Voting, He opposed a 1969 proposal to lower the voting age from 21 to 19 because he feared a leftist trend in younger voters and didn't "buy the argument that if they are old enough to fight in Vietnam they are old enough to vote."[11]

Pro tem. Wilkinson was elected president pro tem of the council in 1973.[12]

Other[edit]

After his first stint on the council, he was the executive secretary of the city's Harbor Commission for nearly nine years until, he said, he was ousted by Mayor Sam Yorty. He sued four former Harbor commissioners, claiming they forced him out of the department in 1965 because he interfered with their "Illegal and unethical practices for their personal profit." The defendants included former City Council member Karl L. Rundberg, who was facing jail after being convicted of bribery at the Harbor.[1][13]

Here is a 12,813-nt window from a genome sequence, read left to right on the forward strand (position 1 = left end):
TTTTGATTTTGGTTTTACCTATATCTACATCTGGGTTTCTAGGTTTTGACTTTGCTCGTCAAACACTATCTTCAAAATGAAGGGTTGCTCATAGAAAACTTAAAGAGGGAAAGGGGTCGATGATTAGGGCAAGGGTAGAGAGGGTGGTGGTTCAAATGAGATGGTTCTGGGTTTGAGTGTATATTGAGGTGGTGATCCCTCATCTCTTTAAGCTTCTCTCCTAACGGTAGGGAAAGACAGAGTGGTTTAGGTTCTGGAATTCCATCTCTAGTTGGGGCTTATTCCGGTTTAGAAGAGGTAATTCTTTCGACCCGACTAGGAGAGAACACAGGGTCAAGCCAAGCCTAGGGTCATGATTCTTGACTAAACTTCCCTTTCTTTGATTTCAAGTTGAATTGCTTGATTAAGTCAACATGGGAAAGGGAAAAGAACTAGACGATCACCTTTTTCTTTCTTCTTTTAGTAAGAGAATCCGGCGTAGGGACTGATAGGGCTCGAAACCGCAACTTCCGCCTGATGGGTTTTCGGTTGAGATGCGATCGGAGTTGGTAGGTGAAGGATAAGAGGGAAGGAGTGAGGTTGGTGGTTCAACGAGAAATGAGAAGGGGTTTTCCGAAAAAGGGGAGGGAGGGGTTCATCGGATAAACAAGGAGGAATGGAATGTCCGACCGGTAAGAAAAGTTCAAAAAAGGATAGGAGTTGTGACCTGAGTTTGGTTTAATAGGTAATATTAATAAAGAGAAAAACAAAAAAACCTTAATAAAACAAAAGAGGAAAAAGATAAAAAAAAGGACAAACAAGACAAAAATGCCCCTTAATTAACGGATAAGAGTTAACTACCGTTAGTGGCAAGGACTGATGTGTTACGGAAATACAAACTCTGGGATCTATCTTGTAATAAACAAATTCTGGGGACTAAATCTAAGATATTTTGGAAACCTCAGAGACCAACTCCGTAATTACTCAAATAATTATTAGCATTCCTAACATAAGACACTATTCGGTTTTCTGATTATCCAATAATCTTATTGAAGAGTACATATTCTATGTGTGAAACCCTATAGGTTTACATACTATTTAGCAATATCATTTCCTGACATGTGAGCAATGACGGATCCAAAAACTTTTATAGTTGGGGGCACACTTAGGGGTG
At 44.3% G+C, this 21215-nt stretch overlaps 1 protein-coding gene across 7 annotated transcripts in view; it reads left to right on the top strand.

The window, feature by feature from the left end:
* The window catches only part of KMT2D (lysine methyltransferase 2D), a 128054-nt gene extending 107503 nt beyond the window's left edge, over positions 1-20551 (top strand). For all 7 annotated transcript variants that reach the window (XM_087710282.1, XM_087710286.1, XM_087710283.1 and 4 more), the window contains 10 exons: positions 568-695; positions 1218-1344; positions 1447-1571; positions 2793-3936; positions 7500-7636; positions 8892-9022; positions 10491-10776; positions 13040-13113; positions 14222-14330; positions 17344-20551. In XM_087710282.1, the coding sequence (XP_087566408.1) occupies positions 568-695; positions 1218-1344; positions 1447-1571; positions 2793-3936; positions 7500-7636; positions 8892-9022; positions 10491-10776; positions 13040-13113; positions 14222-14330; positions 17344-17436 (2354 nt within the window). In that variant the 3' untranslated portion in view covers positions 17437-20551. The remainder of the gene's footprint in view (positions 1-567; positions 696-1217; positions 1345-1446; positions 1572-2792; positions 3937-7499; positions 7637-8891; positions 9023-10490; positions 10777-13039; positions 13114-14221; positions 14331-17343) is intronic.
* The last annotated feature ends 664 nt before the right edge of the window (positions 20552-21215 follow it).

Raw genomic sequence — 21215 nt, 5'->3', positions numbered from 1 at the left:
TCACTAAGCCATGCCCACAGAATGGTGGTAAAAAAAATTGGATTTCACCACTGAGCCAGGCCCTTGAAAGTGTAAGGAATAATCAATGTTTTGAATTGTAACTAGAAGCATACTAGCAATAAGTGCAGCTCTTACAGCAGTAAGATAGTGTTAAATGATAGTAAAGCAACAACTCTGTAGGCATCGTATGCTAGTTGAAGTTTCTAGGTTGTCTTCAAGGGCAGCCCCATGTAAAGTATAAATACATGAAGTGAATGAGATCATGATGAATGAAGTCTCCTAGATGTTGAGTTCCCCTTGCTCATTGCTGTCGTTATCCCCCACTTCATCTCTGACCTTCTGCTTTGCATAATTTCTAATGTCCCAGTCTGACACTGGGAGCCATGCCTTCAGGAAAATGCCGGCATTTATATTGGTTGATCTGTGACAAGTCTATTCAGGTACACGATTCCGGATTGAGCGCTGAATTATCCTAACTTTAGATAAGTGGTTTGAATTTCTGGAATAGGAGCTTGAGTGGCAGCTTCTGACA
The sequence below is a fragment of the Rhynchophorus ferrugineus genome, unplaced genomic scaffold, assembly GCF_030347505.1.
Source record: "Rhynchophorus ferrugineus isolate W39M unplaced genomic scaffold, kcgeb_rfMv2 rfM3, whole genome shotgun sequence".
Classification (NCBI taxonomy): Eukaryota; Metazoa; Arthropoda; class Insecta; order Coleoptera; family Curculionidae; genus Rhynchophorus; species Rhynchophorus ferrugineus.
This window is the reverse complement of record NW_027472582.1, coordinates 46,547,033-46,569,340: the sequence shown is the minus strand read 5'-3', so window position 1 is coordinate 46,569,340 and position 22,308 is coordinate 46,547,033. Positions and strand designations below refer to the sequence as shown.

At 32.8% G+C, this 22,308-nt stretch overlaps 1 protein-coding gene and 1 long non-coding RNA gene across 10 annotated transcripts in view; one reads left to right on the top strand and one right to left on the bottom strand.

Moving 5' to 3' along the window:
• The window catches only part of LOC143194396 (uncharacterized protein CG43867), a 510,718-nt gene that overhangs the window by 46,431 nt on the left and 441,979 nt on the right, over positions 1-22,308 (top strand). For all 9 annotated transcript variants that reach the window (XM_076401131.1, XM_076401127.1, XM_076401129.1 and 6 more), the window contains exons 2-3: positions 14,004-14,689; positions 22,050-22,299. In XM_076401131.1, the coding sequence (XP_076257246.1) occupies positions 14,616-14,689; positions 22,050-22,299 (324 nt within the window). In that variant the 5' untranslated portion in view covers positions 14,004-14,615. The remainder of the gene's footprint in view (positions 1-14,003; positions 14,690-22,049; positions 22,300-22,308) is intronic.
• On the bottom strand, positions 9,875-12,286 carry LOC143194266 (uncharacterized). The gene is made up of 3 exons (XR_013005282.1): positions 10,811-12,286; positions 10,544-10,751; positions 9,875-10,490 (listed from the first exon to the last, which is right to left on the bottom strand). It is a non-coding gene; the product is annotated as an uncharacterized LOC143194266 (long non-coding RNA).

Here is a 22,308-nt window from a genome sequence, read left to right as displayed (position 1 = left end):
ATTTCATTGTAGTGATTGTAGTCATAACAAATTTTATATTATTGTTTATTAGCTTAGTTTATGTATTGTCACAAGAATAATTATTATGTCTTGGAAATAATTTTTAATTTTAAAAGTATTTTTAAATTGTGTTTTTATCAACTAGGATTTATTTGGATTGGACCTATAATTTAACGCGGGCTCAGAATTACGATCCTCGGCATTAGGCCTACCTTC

Wilkinson was later on the board of the 51st District Agricultural Association, sponsor of the San Fernando Valley Fair.[14][15]

He was also a candidate for mayor in the 1969 election, challenging Mayor Yorty without risking his council seat.[16] He finished fifth in a fourteen-person race, with 2,682 votes to 293,793 for the victorious Tom Bradley.

Lobbying[edit]

When he left the council, he "created a furor" when he decided to keep for his personal use $44,932.48 in unspent campaign funds.[17]

Wilkinson became a top-paid registered lobbyist, earning nearly half a million dollars from the Porter Ranch Company alone. He was officially a real estate broker and investment counselor. He said his links with City Hall were not important. "I'm just a country boy, doing my thing," he said. "I don't drive a Mercedes-Benz. Nor a Jaguar. I'm a station-wagon person."[1][17]